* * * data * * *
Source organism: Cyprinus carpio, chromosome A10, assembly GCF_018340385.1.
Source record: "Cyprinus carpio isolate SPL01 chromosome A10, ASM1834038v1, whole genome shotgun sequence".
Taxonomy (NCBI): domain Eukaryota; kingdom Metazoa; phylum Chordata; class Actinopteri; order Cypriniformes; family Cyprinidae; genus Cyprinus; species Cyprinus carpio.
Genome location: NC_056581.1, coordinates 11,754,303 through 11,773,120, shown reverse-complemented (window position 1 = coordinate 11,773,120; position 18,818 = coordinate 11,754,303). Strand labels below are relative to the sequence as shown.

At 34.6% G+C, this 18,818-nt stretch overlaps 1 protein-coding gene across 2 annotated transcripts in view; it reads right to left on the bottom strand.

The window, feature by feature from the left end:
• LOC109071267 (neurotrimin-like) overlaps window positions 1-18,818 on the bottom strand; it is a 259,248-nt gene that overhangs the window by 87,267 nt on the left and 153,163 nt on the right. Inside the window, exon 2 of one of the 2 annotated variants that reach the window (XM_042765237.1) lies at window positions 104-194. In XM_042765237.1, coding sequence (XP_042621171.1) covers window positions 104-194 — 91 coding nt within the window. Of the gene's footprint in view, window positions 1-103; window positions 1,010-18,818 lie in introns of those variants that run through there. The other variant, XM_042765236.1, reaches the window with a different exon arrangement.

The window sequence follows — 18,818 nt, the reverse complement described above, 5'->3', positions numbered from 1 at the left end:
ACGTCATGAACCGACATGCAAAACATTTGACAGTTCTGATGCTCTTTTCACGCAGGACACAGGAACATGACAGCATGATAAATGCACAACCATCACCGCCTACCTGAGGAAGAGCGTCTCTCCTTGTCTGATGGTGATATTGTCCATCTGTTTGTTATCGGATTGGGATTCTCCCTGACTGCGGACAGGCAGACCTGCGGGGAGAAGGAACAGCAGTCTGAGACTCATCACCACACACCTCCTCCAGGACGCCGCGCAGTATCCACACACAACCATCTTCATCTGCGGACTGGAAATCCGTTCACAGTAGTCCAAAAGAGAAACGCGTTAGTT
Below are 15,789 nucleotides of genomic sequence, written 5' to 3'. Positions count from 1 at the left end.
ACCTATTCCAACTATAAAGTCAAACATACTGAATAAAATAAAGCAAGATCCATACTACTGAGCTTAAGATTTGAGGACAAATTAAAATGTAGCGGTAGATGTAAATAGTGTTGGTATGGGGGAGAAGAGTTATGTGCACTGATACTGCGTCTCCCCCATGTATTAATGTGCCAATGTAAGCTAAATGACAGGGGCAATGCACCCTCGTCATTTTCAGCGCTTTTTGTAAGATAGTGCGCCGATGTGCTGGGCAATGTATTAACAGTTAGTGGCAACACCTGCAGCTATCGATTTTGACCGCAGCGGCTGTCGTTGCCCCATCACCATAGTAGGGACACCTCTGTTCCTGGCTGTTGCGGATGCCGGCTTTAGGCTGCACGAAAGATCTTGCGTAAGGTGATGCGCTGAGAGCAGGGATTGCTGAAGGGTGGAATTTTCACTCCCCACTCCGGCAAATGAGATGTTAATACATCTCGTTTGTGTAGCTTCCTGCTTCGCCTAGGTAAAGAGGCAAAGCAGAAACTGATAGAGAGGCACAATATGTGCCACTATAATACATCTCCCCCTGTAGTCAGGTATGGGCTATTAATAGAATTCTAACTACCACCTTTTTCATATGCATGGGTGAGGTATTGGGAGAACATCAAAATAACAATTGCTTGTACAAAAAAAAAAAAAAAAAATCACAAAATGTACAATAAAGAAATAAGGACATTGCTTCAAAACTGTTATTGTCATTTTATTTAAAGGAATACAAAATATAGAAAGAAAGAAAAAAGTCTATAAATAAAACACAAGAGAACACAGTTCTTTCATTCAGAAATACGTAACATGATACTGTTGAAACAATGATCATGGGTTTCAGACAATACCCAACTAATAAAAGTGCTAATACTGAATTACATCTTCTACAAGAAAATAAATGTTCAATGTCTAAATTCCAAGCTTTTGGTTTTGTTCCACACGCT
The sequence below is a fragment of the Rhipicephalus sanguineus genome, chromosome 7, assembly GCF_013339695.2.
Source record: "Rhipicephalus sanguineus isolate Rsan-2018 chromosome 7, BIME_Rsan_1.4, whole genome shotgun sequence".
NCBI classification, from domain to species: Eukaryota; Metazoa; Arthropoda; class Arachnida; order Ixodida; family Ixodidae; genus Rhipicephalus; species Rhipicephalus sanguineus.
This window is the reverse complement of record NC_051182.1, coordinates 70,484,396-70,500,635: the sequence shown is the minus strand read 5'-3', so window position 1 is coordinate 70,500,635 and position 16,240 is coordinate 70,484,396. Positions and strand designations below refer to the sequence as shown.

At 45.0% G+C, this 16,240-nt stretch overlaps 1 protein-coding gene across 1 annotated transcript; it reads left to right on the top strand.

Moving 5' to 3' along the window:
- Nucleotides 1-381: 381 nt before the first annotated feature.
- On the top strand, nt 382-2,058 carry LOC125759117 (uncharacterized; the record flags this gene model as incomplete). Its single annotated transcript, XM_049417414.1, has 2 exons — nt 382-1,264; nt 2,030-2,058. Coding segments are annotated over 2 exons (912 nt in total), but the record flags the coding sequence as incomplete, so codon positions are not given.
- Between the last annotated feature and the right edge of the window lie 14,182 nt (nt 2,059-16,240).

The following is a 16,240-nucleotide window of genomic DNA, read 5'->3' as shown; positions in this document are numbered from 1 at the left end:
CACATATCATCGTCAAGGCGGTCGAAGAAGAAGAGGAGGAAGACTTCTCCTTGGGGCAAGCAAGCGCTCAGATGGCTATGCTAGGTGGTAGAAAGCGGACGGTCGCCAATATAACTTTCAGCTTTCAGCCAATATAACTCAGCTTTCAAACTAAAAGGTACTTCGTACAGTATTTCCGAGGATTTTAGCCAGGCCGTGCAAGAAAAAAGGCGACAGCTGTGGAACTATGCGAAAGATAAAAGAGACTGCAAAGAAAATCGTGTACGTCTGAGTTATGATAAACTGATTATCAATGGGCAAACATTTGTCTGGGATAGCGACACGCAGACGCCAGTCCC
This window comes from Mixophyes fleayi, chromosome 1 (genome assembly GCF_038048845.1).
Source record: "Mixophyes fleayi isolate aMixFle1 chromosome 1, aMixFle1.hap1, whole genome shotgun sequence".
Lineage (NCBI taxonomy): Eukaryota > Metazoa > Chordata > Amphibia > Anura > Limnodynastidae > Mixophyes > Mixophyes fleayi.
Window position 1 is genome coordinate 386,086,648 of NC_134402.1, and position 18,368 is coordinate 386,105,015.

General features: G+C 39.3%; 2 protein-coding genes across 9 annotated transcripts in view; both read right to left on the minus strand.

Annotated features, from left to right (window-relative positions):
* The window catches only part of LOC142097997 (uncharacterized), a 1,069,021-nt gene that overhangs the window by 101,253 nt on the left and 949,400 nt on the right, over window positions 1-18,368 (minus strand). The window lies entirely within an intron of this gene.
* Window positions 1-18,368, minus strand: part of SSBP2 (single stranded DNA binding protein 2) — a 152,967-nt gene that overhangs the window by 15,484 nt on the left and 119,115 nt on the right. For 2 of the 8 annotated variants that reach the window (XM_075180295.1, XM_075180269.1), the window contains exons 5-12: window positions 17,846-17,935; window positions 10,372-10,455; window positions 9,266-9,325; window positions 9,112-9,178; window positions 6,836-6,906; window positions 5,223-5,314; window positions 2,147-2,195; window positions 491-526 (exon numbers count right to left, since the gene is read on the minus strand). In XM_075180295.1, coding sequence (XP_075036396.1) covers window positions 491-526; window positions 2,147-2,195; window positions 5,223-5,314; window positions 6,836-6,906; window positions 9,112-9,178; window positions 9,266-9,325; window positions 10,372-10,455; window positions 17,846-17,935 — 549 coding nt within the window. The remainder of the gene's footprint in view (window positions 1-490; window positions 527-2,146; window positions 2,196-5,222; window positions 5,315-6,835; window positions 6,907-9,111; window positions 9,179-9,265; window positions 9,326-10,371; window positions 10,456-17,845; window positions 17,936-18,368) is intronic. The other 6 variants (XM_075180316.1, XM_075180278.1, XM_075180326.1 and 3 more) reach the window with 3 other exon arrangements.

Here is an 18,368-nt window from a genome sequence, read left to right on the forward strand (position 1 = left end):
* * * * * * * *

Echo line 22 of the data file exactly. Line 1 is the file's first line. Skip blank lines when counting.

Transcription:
CACATATCATCGTCAAGGCGGTCGAAGAAGAAGAGGAGGAAGACTTCTCCTTGGGGCAAGCAAGCGCTCAGATGGCTATGCTAGGTGGTAGAAAGCGGACGGTCGCCAATATAACTTTCAGCTTTCAGCCAATATAACTCAGCTTTCAAACTAAAAGGTACTTCGTACAGTATTTCCGAGGATTTTAGCCAGGCCGTGCAAGAAAAAAGGCGACAGCTGTGGAACTATGCGAAAGATAAAAGAGACTGCAAAGAAAATCGTGTACGTCTGAGTTATGATAAACTGATTATCAATGGGCAAACATTTGTCTGGGATAGCGACACGCAGACGCCAGTCCC